Despite a mostly positive offseason, the Phoenix Suns have yet to win over the national media. ESPN is the latest to cast doubts over the team's future, taking issue with Phoenix's front office and financial situation among other things.
Despite 2,099 franchise wins and the fourth-best winning percentage among active teams, the Phoenix Suns have always been the Rodney Dangerfield of the NBA. They just don't get any respect. With that in mind, it's time for another installment of Guess Who's Disrespecting Phoenix Now.
This time the honor goes to ESPN and their resident experts Chad Ford and Kevin Pelton with their Future Power Rankings. In short, they have predicted the outlook for every NBA team for the next three seasons using five different criteria, and as usual, they don't hold out much hope for the Suns.
Phoenix ranks 22nd overall on ESPN's list with a final score of 45 out of 100. That is down from 12th just a season ago and behind teams like Philadelphia (17th) and Utah (8th). And with a rationale that comes in at a sparse seven sentences, extrapolating ESPN's reasoning behind the numbers can be a bit of a guessing game. But what the heck. Let's do it anyway.
(To see more of the list for yourself, visit ESPN Future Power Rankings. If you want to see more than Golden State, you'll have to pay ESPN money.)
This category accounts for 50 percent of a team's total score, and with the Suns scoring a 41 out of 100 (19th in the league), it is no wonder they are ranked so low overall.
The main reason for Phoenix's low rating here seems to be replacing Goran Dragic and Isaiah Thomas with a "downgrade" in Brandon Knight and plugging Tyson Chandler in ahead of Alex Len. While an argument can be made for both points, calling a near-All Star in Knight a downgrade over a near-All Star in Dragic is a stretch, especially when Knight's body of work in Phoenix is so limited. As well, Chandler's presence does displace Len, but he also adds needed defensive presence and provides Len with a valuable mentor the young big would otherwise never have had.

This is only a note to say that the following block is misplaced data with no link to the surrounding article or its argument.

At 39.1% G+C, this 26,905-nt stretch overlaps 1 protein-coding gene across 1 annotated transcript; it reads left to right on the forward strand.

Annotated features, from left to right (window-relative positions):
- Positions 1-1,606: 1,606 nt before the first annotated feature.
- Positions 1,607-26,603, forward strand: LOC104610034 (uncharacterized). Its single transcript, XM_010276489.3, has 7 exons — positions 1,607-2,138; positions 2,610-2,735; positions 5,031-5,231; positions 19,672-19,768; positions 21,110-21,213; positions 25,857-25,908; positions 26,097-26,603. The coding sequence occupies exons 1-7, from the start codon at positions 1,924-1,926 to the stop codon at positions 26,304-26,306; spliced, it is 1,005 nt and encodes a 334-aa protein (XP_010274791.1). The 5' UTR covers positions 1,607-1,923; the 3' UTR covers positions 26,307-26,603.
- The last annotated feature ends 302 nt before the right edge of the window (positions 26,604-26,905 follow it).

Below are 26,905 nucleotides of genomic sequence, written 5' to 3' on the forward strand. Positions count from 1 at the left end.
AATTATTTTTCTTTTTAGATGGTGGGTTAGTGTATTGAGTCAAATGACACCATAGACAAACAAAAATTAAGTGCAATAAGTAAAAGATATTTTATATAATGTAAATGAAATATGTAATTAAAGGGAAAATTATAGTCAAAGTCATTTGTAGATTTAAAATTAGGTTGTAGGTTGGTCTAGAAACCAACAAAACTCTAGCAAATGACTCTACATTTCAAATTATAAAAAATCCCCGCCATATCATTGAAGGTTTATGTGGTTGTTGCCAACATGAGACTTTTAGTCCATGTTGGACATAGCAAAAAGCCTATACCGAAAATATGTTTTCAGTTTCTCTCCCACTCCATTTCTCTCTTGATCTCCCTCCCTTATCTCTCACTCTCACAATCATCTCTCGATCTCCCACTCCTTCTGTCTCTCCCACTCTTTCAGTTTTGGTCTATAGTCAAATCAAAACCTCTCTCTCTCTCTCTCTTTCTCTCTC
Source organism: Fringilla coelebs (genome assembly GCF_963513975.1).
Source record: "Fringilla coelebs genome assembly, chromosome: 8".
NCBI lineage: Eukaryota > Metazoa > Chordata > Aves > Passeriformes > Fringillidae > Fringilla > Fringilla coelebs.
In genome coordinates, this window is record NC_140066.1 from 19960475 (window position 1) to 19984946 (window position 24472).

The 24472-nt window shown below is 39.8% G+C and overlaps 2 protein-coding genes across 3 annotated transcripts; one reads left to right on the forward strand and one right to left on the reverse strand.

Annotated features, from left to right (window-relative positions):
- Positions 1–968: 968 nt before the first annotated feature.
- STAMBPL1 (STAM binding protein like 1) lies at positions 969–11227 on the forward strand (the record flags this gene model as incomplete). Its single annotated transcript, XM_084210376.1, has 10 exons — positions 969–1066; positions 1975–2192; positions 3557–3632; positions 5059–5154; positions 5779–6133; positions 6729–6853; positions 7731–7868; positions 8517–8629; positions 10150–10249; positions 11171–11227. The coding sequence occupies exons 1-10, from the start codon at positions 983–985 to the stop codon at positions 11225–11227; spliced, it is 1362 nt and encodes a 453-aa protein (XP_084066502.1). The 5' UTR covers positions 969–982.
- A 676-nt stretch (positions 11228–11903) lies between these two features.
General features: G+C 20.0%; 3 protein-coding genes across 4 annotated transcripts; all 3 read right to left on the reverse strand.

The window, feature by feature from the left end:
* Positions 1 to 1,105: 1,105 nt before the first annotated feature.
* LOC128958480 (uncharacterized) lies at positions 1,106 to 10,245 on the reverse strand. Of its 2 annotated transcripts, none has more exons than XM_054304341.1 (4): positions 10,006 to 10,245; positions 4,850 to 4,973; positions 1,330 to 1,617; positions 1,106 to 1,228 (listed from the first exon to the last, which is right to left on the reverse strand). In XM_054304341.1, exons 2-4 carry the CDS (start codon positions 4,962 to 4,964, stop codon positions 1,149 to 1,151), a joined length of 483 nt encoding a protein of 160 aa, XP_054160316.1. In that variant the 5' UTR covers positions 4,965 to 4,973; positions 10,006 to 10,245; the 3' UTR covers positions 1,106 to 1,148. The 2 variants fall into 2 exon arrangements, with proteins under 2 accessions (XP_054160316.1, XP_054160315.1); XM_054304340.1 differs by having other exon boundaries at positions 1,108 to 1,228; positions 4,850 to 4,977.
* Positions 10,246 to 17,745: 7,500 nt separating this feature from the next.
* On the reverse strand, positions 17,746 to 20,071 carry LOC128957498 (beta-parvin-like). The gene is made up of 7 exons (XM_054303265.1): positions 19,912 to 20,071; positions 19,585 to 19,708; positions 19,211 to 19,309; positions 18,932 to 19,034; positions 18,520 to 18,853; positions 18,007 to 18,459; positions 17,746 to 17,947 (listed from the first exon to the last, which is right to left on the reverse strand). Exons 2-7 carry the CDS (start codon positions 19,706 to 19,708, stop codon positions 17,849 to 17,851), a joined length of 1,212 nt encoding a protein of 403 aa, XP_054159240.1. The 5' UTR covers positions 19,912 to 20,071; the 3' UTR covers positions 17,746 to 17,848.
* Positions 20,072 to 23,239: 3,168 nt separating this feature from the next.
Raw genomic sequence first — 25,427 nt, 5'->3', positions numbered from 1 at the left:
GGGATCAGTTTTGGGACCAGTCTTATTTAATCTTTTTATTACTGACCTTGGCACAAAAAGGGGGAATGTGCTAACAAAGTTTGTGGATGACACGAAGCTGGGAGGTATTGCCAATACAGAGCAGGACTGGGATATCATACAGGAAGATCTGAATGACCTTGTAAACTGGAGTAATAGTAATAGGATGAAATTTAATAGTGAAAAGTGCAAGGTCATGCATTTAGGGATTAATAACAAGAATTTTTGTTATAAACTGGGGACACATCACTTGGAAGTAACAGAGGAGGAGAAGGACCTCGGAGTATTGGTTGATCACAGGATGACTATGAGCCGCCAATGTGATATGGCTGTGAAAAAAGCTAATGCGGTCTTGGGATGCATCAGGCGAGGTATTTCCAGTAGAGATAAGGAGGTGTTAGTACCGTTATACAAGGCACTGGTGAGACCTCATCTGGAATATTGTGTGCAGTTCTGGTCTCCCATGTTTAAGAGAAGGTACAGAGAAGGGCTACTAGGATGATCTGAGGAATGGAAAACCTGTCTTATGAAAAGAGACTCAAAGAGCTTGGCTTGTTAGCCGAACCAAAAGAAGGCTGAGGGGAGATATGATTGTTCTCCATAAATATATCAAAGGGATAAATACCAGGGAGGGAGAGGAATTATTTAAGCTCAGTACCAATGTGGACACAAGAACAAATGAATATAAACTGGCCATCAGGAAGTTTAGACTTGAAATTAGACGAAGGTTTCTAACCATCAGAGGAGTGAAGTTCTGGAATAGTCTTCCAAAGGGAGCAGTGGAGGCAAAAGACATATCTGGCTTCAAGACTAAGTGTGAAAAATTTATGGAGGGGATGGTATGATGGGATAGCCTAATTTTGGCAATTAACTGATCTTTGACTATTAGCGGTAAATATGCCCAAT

It is important to note that this category is supposed to take into account not only the makeup of the current roster but player development going forward. If that is the case, then ESPN must not hold out much hope for the development of Bledsoe, Knight, Len, Warren, Devin Booker, or Archie Goodwin — all of whom will be 25 or younger when the season begins.
This category takes into account the quality and stability of the front office, ownership, and coaching. Resisting the urge to be a homer, the Suns did deserve to lose ground here. The roster imbalance from last season was the front office's doing, and the result was Phoenix being staggered for the final 30 or so games of 2014-15, costing them a shot at the playoffs.
However, the front office also rebounded from that disaster better than could have been expected and nearly pulled off a coup this summer had LaMarcus Aldridge made a better decision. Going into July, no one expected the Suns to be legitimate contenders for his services, so to come as close as they did is at minimum a testament to the preparation and presentation skills of Phoenix's front office.